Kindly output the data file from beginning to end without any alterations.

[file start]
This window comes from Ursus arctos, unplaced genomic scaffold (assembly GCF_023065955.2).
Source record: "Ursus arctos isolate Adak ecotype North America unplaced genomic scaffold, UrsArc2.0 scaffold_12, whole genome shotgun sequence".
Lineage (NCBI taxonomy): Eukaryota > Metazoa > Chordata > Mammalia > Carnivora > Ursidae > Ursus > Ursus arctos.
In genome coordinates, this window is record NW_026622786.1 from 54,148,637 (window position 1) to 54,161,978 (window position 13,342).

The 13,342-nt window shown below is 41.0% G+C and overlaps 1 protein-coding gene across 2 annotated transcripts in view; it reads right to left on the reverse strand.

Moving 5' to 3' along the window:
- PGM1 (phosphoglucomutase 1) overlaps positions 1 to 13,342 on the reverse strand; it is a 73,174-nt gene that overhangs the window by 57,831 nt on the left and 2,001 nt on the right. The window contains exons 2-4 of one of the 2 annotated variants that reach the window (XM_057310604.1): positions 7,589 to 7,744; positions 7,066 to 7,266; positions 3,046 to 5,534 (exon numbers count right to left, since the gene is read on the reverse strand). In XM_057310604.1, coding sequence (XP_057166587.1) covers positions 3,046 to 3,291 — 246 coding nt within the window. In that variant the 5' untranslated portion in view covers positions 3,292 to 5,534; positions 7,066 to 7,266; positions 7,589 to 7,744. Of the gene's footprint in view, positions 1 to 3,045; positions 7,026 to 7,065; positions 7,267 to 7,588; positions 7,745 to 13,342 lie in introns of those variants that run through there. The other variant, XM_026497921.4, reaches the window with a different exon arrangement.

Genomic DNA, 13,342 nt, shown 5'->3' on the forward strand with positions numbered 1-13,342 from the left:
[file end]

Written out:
This window comes from Ursus arctos, unplaced genomic scaffold (assembly GCF_023065955.2).
Source record: "Ursus arctos isolate Adak ecotype North America unplaced genomic scaffold, UrsArc2.0 scaffold_12, whole genome shotgun sequence".
Lineage (NCBI taxonomy): Eukaryota > Metazoa > Chordata > Mammalia > Carnivora > Ursidae > Ursus > Ursus arctos.
In genome coordinates, this window is record NW_026622786.1 from 54,148,637 (window position 1) to 54,161,978 (window position 13,342).

The 13,342-nt window shown below is 41.0% G+C and overlaps 1 protein-coding gene across 2 annotated transcripts in view; it reads right to left on the reverse strand.

Moving 5' to 3' along the window:
- PGM1 (phosphoglucomutase 1) overlaps positions 1 to 13,342 on the reverse strand; it is a 73,174-nt gene that overhangs the window by 57,831 nt on the left and 2,001 nt on the right. The window contains exons 2-4 of one of the 2 annotated variants that reach the window (XM_057310604.1): positions 7,589 to 7,744; positions 7,066 to 7,266; positions 3,046 to 5,534 (exon numbers count right to left, since the gene is read on the reverse strand). In XM_057310604.1, coding sequence (XP_057166587.1) covers positions 3,046 to 3,291 — 246 coding nt within the window. In that variant the 5' untranslated portion in view covers positions 3,292 to 5,534; positions 7,066 to 7,266; positions 7,589 to 7,744. Of the gene's footprint in view, positions 1 to 3,045; positions 7,026 to 7,065; positions 7,267 to 7,588; positions 7,745 to 13,342 lie in introns of those variants that run through there. The other variant, XM_026497921.4, reaches the window with a different exon arrangement.

Genomic DNA, 13,342 nt, shown 5'->3' on the forward strand with positions numbered 1-13,342 from the left: